Question: Recently, meetings with Turkey have become more frequent. In particular, you recently visited Ankara, and Turkish Defence Minister Hulusi Akar visited Moscow the other day. President Putin and President Erdogan have talks over the telephone all the time. Is there any progress and understanding with Turkey on unblocking the situation in Idlib and the return of Syrian refugees?

Sergey Lavrov: Russia and Turkey, as well as Iran as guarantors of the Astana process are working on this every day by telephone and in person. In the next few days, we will hold talks with our Turkish colleagues to discuss Syrian settlement in general and all of its aspects. Of course, especially with regard to the military, we are focusing, at this stage, primarily on implementing the tasks agreed upon during the creation of the de-escalation zone in Idlib. The key goal now is to separate the opposition groups that are willing to participate in the political process from the al-Nusra militants who abound in the Idlib area and are trying to govern it and provide for day-to-day life in that region. The armed opposition groups that are trying to establish cooperation with Jabhat al-Nusra should think twice and do so as soon as possible.

When our Turkish colleagues deployed 12 observation posts in this zone awhile back, the situation calmed down a bit, but then al-Nusra and their branches began to fire at the Syrian army’s positions from this de-escalation zone; they launched drones, and tried to attack our air base in Khmeimim. This must stop. The other day in Ankara, Foreign Minister Mevlut Cavusoglu of Turkey and I agreed that a separation of the armed groups that are willing to cooperate in resolving the crisis from Jabhat al-Nusra is a priority. I hope that in the coming days we will not only continue this conversation but also reach an agreement.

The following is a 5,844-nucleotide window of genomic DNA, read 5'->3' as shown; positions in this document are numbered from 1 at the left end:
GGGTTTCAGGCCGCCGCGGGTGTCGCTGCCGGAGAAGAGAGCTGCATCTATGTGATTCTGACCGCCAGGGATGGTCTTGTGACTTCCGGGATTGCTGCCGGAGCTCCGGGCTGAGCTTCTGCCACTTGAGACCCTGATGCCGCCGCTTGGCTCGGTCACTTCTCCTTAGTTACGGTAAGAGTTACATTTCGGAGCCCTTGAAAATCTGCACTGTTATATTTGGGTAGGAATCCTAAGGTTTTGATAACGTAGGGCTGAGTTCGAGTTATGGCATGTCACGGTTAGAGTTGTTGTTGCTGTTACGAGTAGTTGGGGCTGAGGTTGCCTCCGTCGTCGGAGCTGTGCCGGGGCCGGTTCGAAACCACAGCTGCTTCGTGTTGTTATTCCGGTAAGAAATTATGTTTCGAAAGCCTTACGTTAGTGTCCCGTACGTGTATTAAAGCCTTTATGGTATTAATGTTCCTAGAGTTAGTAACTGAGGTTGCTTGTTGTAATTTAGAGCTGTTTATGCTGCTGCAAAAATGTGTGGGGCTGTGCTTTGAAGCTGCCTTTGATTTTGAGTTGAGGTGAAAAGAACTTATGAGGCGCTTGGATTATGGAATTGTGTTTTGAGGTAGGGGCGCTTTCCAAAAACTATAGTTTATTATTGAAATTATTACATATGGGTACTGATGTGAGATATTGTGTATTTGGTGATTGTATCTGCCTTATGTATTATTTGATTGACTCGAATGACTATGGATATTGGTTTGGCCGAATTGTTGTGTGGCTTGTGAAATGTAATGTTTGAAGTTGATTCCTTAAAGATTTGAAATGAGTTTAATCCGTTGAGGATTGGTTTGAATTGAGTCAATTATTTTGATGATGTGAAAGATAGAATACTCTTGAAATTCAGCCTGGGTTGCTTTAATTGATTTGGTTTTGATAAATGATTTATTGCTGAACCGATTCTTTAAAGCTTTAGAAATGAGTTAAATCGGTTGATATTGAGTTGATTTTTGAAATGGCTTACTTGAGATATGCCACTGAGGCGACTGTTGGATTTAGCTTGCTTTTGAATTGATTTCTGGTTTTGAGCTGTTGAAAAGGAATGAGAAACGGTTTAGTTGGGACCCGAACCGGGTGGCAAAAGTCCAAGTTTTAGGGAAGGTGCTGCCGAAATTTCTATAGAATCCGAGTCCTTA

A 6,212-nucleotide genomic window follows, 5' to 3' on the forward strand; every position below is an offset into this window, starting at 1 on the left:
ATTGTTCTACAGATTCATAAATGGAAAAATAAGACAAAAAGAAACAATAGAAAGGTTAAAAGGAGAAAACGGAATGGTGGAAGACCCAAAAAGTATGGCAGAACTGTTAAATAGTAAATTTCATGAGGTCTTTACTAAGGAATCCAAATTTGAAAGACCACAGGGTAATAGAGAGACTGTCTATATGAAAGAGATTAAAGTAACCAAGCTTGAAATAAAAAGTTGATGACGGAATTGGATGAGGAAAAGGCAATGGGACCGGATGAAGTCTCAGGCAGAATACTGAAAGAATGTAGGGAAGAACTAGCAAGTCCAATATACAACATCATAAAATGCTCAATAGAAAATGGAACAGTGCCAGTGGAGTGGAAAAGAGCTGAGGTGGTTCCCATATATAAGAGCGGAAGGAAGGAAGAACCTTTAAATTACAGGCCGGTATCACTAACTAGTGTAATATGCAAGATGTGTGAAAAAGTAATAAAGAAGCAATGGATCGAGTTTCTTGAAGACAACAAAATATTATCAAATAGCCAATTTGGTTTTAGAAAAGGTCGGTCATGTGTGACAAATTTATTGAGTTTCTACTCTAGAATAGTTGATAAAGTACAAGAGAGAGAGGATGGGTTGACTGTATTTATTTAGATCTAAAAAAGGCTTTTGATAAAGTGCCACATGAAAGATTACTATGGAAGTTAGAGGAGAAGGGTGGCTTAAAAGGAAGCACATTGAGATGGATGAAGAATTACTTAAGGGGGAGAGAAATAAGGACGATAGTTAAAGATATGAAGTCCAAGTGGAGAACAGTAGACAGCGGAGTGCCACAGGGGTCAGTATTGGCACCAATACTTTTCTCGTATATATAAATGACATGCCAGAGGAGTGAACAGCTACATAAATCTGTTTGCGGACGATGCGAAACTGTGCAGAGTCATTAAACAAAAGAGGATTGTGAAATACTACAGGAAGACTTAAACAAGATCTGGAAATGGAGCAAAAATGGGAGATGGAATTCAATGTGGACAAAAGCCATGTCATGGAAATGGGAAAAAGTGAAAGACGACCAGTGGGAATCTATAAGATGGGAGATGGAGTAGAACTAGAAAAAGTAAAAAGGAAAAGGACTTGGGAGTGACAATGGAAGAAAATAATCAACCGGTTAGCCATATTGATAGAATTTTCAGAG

Question (to Acting Foreign Minister of Lebanon Gebran Bassil): What do you think about the position of the United Nations High Commissioner for Refugees Filippo Grandi who spoke against facilitating the return of Syrian refugees, calling the situation in Syria too dangerous?

Sergey Lavrov: I will add a few words to that, because this is an important matter. We also noted these statements by the United Nations High Commissioner for Refugees Filippo Grandi and contacted the headquarters of his department. We were told that the media did not interpret his words correctly. They said that in fact, the commissioner had in mind the following: until there is a so-called process of political transition, the main donors, primarily the West, will not send any funding to restore Syria’s infrastructure and economy in general. We stated our view that there are other donors besides Western ones, and the Office of the High Commissioner for Refugees should not look like a "branch" of a group of Western countries.

Concurrently and irrespective of the refugee issue, we asked UNESCO how they plan to implement long-standing agreements on how to make that organisation’s potential useful for restoring Palmyra. From their explanations as to why UNESCO cannot yet engage in this, we realised that they have instructions from UN headquarters in New York. It turns out that the Political Department of the UN Secretariat issued and circulated throughout the UN system in October 2017 a secret directive prohibiting organisations that are part of this system to participate in any projects to restore the Syrian economy limiting their involvement to humanitarian aid and nothing more. Again, a condition was put forward that only after progress had been made on a so-called "political transition" will it be possible to deal with the restoration of Syria. I asked Secretary-General of the United Nations Antonio Guterres why such matters are the subject of some in-house secret Secretariat’s directives and why the UN Security Council which deals directly with the Syrian settlement is not aware of them, and why such decisions are made without an open and objective analysis of the situation on the ground. Mr Guterres promised to sort it out. I hope he will.

I am convinced that everyone will agree that no group of countries should be allowed to manipulate in their self-serving geopolitical interests or the secretariats of international organisations whose employees must be impartial and independent. We see our partners in all international organisations. The UN system was created under UN Charter principles based on respect and equality of all states. I call on our Western partners to return to these principles and not to try to take advantage of unwitting, as they say, international organisations. We have disagreements over Syria and a host of other issues, but let’s discuss them candidly and openly, rather than try to address matters behind the backs of our partners in a particular international structure by influencing, I’m not sure by what methods, the secretariat staff in the corresponding international organisations.